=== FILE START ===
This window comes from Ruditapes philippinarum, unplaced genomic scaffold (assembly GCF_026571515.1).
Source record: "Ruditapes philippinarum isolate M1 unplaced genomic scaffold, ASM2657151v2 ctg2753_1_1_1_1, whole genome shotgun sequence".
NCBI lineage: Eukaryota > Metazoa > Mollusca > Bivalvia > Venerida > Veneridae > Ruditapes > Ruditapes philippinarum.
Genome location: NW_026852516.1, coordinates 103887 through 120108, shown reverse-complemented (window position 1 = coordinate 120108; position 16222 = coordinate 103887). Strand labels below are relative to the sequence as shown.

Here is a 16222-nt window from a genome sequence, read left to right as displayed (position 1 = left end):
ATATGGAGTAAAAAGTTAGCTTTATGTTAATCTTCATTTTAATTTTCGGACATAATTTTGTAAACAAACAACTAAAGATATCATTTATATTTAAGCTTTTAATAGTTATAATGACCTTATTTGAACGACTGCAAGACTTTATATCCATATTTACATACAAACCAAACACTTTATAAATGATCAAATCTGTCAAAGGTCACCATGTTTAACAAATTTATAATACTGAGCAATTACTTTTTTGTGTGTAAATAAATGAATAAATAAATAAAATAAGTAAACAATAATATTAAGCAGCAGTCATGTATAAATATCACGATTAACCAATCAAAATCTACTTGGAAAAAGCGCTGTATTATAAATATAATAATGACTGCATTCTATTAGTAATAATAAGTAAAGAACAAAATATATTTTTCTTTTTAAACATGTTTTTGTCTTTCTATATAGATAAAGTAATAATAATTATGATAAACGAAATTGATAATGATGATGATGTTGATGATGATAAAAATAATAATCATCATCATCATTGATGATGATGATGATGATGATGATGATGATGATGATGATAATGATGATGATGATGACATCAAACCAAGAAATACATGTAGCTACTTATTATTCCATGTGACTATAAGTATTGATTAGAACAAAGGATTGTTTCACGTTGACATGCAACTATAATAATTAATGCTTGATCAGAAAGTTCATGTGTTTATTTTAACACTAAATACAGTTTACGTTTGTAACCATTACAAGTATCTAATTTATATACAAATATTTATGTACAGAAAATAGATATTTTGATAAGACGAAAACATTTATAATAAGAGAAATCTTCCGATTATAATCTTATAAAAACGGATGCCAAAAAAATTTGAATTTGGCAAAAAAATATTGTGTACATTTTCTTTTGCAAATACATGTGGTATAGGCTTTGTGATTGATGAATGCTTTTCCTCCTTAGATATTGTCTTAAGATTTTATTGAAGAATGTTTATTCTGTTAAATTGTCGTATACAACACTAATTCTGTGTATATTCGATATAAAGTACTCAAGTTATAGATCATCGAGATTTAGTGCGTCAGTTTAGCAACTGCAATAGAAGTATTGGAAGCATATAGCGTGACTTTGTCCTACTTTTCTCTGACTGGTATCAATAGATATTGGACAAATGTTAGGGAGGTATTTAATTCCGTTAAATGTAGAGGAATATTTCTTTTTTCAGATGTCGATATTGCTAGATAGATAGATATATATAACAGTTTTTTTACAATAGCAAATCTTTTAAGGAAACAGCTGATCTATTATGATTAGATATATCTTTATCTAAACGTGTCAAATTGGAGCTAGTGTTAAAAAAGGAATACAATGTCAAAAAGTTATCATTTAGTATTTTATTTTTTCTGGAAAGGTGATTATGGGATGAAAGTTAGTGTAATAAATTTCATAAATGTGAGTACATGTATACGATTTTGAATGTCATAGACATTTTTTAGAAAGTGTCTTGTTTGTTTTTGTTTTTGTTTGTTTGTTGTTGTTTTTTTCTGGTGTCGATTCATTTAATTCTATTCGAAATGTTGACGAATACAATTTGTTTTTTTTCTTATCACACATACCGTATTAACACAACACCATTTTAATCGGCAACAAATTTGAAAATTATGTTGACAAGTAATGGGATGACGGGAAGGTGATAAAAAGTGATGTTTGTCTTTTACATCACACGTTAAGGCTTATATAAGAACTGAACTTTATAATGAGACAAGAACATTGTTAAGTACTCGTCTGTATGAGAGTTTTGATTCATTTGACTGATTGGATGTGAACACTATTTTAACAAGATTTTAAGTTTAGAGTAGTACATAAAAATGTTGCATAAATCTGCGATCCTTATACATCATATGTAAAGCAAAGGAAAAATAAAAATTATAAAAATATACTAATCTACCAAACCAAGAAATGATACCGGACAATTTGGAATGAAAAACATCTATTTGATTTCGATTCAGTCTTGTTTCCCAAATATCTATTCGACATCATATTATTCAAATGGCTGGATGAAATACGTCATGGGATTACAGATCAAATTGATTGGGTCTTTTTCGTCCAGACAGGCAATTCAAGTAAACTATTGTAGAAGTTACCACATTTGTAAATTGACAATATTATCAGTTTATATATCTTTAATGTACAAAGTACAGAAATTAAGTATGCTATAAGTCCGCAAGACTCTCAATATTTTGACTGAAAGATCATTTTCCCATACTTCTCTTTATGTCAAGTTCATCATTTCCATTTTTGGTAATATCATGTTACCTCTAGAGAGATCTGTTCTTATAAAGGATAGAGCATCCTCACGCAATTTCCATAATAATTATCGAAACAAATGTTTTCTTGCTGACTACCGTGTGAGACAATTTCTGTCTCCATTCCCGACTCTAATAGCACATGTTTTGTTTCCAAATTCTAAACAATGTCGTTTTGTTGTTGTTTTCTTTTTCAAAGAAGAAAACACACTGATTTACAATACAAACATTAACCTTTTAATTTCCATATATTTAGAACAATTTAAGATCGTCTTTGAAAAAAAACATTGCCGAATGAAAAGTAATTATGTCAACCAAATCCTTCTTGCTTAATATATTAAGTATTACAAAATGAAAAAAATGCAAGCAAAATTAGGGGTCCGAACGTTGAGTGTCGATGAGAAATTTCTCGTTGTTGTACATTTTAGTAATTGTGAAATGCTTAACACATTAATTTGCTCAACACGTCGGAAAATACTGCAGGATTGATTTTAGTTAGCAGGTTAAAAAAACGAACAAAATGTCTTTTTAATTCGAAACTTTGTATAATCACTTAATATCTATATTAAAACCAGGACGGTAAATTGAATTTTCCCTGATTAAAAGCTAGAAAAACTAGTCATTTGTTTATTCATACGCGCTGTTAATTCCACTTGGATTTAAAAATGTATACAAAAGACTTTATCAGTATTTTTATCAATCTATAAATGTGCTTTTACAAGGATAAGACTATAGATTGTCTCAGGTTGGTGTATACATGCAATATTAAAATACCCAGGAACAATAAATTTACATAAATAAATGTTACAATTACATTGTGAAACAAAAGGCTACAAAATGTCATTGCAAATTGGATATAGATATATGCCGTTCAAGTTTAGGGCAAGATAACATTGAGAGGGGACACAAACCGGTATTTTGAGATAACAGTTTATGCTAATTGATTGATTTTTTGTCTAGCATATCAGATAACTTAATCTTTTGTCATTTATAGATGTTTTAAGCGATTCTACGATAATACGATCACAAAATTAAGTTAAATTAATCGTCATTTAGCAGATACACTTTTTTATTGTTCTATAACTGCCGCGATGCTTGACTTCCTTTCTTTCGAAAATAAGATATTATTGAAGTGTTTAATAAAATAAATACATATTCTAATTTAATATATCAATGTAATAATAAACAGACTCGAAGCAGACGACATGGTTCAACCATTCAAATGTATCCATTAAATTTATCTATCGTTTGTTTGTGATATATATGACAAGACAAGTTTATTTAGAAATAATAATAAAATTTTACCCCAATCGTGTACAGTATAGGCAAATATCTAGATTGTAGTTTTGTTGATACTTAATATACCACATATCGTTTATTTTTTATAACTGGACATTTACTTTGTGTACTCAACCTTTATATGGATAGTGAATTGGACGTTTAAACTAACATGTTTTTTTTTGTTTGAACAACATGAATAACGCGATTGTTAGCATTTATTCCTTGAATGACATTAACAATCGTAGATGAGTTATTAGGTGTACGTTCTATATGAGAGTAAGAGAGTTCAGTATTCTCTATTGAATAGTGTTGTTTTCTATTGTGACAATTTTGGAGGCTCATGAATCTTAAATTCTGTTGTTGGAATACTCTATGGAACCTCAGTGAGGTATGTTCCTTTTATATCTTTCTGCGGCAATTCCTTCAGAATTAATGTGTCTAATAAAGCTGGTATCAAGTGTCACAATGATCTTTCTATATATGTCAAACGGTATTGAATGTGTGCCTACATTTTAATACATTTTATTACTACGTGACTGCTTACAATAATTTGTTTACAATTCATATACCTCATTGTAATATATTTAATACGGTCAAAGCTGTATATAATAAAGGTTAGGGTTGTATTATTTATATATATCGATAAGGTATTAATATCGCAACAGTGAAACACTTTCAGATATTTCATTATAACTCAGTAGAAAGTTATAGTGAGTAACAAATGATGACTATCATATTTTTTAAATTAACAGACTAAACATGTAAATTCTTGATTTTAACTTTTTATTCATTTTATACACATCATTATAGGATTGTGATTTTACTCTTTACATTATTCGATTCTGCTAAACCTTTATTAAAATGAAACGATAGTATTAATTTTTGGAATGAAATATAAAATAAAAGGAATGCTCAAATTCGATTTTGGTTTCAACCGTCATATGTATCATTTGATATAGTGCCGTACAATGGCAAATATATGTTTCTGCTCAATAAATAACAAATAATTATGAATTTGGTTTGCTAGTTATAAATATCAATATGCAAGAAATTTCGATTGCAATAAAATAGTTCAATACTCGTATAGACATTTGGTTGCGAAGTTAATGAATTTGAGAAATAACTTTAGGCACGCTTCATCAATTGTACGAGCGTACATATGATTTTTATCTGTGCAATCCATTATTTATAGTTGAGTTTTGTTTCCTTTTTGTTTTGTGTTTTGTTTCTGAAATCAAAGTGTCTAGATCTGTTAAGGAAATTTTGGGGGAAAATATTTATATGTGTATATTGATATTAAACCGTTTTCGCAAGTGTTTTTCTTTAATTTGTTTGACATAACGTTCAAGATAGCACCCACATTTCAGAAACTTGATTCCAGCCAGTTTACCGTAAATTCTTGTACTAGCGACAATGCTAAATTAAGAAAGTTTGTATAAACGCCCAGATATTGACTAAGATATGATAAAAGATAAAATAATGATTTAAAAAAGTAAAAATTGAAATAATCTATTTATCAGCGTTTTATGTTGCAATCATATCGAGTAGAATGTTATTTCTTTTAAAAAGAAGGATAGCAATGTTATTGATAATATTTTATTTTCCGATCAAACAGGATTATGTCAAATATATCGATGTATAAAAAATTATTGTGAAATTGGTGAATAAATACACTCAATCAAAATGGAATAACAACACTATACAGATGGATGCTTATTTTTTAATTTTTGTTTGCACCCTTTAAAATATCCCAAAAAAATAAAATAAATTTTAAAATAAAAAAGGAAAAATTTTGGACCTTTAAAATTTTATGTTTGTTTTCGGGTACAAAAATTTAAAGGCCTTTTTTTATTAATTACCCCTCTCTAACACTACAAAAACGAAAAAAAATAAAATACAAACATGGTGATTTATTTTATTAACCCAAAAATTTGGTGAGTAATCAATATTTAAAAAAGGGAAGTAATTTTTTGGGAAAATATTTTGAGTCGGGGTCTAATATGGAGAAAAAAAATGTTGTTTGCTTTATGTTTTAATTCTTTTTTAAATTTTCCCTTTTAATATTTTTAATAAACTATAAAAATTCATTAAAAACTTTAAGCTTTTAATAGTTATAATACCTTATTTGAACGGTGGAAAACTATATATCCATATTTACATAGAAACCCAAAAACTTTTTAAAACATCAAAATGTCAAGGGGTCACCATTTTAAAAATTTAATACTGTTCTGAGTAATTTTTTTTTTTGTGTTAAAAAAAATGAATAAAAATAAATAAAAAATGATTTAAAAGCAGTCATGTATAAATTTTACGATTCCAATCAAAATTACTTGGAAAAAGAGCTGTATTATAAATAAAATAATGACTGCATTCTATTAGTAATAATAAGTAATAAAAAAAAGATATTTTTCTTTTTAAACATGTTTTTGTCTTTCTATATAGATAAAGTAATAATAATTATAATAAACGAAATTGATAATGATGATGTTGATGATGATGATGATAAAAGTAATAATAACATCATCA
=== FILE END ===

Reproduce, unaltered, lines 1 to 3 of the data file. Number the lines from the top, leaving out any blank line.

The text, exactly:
This window comes from Ruditapes philippinarum, unplaced genomic scaffold (assembly GCF_026571515.1).
Source record: "Ruditapes philippinarum isolate M1 unplaced genomic scaffold, ASM2657151v2 ctg2753_1_1_1_1, whole genome shotgun sequence".
NCBI lineage: Eukaryota > Metazoa > Mollusca > Bivalvia > Venerida > Veneridae > Ruditapes > Ruditapes philippinarum.